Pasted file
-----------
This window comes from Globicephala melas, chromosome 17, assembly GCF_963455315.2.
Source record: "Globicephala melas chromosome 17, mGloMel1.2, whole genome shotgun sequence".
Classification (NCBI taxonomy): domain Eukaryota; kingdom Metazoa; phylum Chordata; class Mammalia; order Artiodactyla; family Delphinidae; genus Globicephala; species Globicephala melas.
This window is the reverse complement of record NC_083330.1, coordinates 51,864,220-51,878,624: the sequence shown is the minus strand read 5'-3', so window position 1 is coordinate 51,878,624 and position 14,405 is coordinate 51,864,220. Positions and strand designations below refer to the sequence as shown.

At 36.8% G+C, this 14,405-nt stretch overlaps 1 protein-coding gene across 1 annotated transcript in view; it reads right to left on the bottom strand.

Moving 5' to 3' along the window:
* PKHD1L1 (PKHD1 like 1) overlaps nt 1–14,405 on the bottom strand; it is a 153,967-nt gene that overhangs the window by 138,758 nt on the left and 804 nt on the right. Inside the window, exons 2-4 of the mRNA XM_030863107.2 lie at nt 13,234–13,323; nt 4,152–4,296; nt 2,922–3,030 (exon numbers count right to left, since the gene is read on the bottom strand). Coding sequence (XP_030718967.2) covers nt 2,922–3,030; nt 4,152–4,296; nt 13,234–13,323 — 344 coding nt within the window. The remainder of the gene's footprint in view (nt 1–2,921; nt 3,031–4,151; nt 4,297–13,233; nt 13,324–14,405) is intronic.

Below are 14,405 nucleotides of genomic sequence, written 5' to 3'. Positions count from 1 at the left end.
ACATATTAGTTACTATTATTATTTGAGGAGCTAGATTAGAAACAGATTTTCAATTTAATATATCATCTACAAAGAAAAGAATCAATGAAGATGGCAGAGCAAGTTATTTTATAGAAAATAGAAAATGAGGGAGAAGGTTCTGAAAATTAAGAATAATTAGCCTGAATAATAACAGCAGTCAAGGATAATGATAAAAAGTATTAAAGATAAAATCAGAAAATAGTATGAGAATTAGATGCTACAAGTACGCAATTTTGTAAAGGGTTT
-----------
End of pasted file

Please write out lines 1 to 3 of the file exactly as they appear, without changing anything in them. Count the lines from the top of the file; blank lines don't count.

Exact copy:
This window comes from Globicephala melas, chromosome 17, assembly GCF_963455315.2.
Source record: "Globicephala melas chromosome 17, mGloMel1.2, whole genome shotgun sequence".
Classification (NCBI taxonomy): domain Eukaryota; kingdom Metazoa; phylum Chordata; class Mammalia; order Artiodactyla; family Delphinidae; genus Globicephala; species Globicephala melas.